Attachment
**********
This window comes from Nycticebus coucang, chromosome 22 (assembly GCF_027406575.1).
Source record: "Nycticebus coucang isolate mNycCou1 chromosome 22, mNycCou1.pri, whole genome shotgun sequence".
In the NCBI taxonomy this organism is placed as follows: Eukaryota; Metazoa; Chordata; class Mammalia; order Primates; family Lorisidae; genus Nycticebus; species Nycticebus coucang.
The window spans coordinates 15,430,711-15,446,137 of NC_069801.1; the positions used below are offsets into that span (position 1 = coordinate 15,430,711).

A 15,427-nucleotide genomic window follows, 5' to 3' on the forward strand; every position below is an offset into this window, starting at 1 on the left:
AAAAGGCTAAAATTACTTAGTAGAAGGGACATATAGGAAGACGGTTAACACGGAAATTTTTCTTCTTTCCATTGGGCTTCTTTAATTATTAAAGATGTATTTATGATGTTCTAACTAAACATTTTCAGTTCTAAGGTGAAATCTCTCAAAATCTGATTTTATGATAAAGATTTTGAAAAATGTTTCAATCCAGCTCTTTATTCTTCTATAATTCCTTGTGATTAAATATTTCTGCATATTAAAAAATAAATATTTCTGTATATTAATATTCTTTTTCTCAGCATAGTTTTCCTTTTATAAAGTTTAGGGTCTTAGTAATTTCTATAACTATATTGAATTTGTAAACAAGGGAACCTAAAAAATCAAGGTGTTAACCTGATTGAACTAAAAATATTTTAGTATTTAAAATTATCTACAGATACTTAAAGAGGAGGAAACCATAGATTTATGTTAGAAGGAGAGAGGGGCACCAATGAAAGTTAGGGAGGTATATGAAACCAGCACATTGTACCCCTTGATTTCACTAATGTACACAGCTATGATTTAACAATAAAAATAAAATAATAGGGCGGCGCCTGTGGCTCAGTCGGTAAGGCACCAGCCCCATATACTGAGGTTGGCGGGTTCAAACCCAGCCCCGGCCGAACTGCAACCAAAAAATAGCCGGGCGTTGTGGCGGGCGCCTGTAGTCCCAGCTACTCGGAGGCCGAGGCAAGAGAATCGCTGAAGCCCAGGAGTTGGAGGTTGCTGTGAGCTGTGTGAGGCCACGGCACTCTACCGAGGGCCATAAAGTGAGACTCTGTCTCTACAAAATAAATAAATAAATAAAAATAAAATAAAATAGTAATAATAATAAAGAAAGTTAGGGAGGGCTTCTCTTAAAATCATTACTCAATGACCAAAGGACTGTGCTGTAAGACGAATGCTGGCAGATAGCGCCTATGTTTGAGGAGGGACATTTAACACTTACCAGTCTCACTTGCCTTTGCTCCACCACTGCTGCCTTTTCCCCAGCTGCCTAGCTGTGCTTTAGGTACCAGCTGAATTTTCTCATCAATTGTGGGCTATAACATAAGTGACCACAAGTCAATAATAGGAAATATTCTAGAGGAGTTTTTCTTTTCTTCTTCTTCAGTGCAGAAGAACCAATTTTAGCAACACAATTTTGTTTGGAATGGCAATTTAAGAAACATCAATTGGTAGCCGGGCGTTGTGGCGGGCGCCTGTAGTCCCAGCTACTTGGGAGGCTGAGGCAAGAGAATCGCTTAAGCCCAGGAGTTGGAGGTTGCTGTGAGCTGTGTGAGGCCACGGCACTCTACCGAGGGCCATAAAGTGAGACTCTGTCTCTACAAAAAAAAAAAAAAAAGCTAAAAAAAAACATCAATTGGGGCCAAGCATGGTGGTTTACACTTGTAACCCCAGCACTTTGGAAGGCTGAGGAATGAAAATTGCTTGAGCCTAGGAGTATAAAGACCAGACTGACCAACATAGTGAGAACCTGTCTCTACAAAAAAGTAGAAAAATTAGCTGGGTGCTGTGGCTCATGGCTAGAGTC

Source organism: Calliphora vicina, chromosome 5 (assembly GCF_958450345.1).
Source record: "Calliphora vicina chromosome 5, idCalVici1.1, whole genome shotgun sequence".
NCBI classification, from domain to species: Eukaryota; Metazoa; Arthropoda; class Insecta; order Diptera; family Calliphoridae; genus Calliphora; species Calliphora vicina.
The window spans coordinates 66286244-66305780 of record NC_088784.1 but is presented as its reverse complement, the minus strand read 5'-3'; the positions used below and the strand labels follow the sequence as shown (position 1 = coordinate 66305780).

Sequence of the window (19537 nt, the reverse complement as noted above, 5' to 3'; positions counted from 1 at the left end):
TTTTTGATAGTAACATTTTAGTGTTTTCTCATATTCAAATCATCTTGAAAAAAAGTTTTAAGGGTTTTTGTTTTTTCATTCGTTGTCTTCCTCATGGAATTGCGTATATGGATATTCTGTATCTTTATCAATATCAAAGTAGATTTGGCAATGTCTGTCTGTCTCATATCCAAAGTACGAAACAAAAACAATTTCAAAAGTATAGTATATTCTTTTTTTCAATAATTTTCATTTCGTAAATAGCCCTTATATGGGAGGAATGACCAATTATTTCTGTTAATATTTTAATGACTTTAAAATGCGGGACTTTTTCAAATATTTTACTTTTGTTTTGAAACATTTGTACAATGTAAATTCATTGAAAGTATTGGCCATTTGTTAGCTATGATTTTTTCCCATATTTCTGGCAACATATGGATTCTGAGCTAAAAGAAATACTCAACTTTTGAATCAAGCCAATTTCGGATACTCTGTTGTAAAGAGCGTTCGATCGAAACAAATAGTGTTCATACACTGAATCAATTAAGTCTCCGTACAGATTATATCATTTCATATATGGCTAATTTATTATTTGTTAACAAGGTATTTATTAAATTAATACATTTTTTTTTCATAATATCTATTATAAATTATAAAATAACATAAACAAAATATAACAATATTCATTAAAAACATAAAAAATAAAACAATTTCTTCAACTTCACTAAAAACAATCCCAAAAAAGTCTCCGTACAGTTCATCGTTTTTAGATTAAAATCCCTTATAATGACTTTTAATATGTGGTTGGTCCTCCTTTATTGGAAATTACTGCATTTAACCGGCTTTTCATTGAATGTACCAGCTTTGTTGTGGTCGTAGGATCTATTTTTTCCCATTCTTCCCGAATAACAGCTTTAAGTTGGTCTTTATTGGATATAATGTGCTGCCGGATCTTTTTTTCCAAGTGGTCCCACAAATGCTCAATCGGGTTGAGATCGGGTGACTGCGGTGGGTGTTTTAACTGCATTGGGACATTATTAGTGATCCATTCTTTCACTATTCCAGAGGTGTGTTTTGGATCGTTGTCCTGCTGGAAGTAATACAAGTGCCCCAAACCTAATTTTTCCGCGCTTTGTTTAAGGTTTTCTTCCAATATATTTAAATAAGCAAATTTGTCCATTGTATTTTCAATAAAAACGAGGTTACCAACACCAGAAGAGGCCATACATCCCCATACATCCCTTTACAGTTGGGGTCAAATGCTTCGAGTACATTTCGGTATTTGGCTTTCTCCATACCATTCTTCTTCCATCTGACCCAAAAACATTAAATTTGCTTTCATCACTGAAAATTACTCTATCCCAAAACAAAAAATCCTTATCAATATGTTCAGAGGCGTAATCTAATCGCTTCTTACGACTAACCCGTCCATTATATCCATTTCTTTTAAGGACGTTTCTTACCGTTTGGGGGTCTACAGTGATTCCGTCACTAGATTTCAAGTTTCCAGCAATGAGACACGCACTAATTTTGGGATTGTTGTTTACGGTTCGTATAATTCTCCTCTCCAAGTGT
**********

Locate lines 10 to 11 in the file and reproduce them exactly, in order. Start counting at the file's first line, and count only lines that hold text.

The window spans coordinates 66286244-66305780 of record NC_088784.1 but is presented as its reverse complement, the minus strand read 5'-3'; the positions used below and the strand labels follow the sequence as shown (position 1 = coordinate 66305780).

Sequence of the window (19537 nt, the reverse complement as noted above, 5' to 3'; positions counted from 1 at the left end):